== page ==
Let's suppose that I have already set up an account at Exchange A and Exchange B, loaded each up with a small buffer of BTC (much less than 1 BTC), and am able to make API requests to buy/sell from these.

Now, I start pulling down sell/buy offers from both exchanges, automatically, every minute, all the time.

My script then picks the most affordable (for me) "sell" offer, regardless of the amount, and takes the offer (buys the coins). Instantly afterwards, it takes the most profitable (for me) "buy" offer on the other change (sells the coins).

It doesn't do these actions unless it calculates that the "rest sum" is over zero.

Is this not guaranteed to make me money each time this is done? And since it's automated, I only need to set it up once and then lean back and watch guaranteed money stream into my accounts, taking some of them out every now and then?

It sounds way too good to be true, so I must be missing something. Otherwise, I'm sure that this would be done by millions of people, around the clock, and it would quickly stop working. I feel as if this is probably very well known and long since "patched".

But in terms of my understanding of how marketplaces/exchanges work, this seems like it would work. Unless there is some kind of random delay or other uncertainty which makes it impossible?

Of course, those exchanges/marketplaces all require photo id to be scanned and sent to them, so I'm unable to try this out "live", but I still want to know why this wouldn't work.


2 Answers 2


What you are describing is called Arbitrage and is done by many traders for a variety of different assets, not just cryptocurrencies. This is only guaranteed to make you money so long as there is a price difference between exchanges. The end result of many people doing arbitrage is that the exchanges all settle onto the same price.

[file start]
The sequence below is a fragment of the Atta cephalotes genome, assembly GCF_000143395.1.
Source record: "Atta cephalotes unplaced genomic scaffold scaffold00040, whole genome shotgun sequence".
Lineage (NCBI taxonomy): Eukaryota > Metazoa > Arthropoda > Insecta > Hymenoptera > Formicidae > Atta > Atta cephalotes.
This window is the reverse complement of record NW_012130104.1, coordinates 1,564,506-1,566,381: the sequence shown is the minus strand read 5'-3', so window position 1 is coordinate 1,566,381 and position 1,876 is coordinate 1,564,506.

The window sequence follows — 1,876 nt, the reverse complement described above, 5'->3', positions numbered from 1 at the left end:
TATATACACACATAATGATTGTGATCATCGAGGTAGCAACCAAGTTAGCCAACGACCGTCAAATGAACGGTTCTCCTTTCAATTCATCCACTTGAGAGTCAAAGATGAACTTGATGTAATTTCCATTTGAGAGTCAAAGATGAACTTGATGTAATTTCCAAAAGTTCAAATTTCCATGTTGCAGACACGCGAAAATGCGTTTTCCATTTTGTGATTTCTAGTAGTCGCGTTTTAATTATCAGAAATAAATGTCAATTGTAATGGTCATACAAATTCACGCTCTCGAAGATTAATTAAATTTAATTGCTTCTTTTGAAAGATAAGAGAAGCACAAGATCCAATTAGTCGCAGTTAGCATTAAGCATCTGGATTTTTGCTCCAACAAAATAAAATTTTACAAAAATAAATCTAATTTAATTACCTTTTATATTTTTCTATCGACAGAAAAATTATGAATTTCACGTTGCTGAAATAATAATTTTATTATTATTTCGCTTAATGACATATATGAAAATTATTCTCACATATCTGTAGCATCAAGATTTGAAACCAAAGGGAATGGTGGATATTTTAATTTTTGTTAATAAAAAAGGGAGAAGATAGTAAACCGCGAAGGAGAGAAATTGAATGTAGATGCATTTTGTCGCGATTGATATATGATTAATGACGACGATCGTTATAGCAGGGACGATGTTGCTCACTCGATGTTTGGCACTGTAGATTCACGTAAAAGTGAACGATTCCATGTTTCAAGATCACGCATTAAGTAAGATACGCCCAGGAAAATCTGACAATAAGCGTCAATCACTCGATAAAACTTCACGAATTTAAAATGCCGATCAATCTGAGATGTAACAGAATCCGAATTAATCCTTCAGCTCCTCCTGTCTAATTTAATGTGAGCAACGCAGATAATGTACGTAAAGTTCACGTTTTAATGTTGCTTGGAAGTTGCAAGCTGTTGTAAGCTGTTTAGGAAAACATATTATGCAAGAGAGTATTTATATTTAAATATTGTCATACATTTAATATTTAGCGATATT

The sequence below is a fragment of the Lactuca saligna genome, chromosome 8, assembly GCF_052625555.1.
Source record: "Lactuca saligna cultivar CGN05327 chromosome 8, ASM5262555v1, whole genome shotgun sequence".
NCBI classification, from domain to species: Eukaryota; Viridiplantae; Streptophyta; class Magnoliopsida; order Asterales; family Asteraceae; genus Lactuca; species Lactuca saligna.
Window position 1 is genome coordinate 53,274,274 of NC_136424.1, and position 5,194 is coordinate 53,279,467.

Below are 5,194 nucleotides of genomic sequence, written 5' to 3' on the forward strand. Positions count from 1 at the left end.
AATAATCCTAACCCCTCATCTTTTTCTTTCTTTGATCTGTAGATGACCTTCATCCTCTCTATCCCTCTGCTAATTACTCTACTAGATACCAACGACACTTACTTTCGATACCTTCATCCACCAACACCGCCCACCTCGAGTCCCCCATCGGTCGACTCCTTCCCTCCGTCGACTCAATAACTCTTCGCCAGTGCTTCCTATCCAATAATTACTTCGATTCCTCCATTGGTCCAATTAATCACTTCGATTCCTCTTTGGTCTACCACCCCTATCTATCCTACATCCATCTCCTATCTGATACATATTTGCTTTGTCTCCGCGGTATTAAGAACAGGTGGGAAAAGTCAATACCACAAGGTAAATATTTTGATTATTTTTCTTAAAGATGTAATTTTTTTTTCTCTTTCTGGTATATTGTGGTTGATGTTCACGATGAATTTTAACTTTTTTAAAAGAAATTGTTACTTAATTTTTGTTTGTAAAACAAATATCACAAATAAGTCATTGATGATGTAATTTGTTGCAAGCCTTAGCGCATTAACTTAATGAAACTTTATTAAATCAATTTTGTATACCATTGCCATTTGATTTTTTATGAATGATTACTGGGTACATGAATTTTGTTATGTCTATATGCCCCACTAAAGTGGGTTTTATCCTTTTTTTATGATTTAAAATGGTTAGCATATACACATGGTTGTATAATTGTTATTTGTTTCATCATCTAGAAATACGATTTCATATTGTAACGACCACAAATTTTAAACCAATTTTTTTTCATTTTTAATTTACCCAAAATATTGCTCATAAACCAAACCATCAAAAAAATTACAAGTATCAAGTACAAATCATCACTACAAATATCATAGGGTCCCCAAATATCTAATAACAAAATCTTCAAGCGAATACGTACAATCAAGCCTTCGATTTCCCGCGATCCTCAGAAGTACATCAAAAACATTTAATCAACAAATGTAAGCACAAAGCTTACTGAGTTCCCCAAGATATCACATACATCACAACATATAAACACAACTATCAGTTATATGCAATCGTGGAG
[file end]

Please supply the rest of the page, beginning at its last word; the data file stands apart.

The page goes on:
The main difficulty in performing arbitrage is the time it takes to move assets from one exchange to another. Ideally you would buy the asset, immediately transfer it to another exchange, and then sell it. However because of physics and protocol limitations, it is not possible to immediately move Bitcoin (and most cryptocurrencies). In the time that it took to move the Bitcoin, the price may have moved to be unfavorably to you, so you may lose money, or at least, not make any.

There are ways around it such as having balances on multiple exchanges so buying on one exchange triggers a sell on another. It's not strictly the same asset, but your balance of that asset does not change. However this requires upfront capital to setup those balances.

There are efforts to make it easier to perform arbitrage by decreasing the transfer time. Layer 2 protocols such as the Lightning Network or Blockstream's Liquid network allow for fast and nearly instant transfers of Bitcoin, so they can be utilized by traders to transfer Bitcoin between exchanges to perform arbitrage.

  • 1
    Bitcoin is not the biggest issue. Usually, it's especially the fiat that is hard to move from one jurisdiction to another.
    – Murch
    Commented Nov 3, 2020 at 20:57

As Andrew Chow pointed out your idea is already in place. But less for making money, rather for stabilizing prices.

Plus make sure you are not missing a detail, the fees. At least one Bank actually lost money that way back in the days when computer trading was introduced in stock exchanges.

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